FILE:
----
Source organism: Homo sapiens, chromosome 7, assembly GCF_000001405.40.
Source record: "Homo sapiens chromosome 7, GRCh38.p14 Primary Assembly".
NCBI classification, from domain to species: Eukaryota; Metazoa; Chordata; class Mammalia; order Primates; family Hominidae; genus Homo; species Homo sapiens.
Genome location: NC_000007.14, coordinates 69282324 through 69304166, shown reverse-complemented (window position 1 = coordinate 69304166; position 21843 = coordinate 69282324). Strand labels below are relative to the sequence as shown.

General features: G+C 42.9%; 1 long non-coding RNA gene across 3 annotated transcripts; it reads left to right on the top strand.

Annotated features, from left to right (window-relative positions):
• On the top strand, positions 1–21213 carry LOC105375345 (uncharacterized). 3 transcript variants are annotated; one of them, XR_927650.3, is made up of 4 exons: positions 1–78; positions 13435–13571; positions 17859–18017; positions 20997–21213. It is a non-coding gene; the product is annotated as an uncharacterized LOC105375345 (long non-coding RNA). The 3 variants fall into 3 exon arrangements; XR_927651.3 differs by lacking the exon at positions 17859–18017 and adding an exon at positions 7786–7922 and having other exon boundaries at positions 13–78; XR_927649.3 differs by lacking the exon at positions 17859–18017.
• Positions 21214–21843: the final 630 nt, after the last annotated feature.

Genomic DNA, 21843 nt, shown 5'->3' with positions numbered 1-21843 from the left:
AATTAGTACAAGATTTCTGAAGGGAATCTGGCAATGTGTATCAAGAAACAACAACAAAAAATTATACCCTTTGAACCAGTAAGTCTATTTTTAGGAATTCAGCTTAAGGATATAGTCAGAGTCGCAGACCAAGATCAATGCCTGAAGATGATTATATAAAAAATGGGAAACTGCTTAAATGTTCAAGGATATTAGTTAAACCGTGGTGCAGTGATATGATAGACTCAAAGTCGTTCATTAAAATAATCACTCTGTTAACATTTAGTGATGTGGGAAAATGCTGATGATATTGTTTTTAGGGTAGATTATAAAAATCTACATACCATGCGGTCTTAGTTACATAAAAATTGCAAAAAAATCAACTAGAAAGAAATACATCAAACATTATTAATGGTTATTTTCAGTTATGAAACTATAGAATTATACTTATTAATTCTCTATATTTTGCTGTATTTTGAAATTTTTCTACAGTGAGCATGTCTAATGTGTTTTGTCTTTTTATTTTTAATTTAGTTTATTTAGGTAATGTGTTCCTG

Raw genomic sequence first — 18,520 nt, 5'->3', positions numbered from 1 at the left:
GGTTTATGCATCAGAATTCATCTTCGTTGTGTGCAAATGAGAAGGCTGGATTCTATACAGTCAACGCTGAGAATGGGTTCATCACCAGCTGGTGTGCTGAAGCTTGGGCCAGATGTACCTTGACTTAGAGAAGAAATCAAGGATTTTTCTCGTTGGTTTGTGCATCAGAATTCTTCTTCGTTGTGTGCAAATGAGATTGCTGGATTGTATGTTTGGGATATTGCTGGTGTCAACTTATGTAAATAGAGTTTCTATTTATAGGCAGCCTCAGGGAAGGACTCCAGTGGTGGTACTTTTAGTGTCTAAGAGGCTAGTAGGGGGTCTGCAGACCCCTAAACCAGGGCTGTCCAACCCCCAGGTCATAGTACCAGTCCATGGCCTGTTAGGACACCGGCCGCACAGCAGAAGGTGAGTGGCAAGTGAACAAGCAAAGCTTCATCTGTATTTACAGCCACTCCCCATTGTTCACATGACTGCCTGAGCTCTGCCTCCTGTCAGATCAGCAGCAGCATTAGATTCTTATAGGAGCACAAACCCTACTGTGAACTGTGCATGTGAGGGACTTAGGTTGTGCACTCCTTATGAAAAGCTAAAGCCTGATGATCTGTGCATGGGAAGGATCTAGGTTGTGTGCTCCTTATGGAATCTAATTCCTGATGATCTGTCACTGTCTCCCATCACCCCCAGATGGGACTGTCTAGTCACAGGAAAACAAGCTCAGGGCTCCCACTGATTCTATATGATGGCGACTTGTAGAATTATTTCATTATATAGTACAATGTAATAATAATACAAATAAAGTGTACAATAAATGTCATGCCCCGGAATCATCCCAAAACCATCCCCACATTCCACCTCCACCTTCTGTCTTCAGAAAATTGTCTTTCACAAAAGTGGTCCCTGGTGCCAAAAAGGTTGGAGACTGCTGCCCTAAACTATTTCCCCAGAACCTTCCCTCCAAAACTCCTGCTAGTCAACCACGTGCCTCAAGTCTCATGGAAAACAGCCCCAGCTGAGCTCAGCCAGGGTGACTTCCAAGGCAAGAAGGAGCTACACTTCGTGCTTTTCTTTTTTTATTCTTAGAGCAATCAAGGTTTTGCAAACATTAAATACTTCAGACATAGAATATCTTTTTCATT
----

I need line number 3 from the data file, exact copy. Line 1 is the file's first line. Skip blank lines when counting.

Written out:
NCBI classification, from domain to species: Eukaryota; Metazoa; Chordata; class Mammalia; order Primates; family Hominidae; genus Homo; species Homo sapiens.